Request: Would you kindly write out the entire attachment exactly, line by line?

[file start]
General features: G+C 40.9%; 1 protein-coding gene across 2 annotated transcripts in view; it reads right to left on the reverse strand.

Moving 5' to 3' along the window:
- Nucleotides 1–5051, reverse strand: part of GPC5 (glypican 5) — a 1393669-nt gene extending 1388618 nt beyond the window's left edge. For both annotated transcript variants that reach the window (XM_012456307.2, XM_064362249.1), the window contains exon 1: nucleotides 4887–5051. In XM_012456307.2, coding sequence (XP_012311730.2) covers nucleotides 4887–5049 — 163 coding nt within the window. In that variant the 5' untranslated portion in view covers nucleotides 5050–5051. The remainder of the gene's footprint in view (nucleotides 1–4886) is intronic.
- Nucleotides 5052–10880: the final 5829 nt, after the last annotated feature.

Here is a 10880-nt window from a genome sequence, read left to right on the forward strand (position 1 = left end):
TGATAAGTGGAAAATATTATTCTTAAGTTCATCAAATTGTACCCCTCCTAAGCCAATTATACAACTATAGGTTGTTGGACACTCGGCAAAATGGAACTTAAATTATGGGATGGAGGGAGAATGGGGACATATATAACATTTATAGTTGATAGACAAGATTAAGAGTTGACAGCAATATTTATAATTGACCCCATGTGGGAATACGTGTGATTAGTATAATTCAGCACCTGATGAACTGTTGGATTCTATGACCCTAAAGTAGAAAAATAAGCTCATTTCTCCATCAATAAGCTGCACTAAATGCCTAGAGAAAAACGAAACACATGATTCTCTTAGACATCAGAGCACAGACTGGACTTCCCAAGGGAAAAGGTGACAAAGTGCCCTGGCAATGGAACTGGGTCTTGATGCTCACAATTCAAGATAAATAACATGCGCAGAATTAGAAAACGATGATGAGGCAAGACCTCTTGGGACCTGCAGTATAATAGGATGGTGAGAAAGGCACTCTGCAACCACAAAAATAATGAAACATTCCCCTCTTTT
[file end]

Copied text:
General features: G+C 40.9%; 1 protein-coding gene across 2 annotated transcripts in view; it reads right to left on the reverse strand.

Moving 5' to 3' along the window:
- Nucleotides 1–5051, reverse strand: part of GPC5 (glypican 5) — a 1393669-nt gene extending 1388618 nt beyond the window's left edge. For both annotated transcript variants that reach the window (XM_012456307.2, XM_064362249.1), the window contains exon 1: nucleotides 4887–5051. In XM_012456307.2, coding sequence (XP_012311730.2) covers nucleotides 4887–5049 — 163 coding nt within the window. In that variant the 5' untranslated portion in view covers nucleotides 5050–5051. The remainder of the gene's footprint in view (nucleotides 1–4886) is intronic.
- Nucleotides 5052–10880: the final 5829 nt, after the last annotated feature.

Here is a 10880-nt window from a genome sequence, read left to right on the forward strand (position 1 = left end):
TGATAAGTGGAAAATATTATTCTTAAGTTCATCAAATTGTACCCCTCCTAAGCCAATTATACAACTATAGGTTGTTGGACACTCGGCAAAATGGAACTTAAATTATGGGATGGAGGGAGAATGGGGACATATATAACATTTATAGTTGATAGACAAGATTAAGAGTTGACAGCAATATTTATAATTGACCCCATGTGGGAATACGTGTGATTAGTATAATTCAGCACCTGATGAACTGTTGGATTCTATGACCCTAAAGTAGAAAAATAAGCTCATTTCTCCATCAATAAGCTGCACTAAATGCCTAGAGAAAAACGAAACACATGATTCTCTTAGACATCAGAGCACAGACTGGACTTCCCAAGGGAAAAGGTGACAAAGTGCCCTGGCAATGGAACTGGGTCTTGATGCTCACAATTCAAGATAAATAACATGCGCAGAATTAGAAAACGATGATGAGGCAAGACCTCTTGGGACCTGCAGTATAATAGGATGGTGAGAAAGGCACTCTGCAACCACAAAAATAATGAAACATTCCCCTCTTTT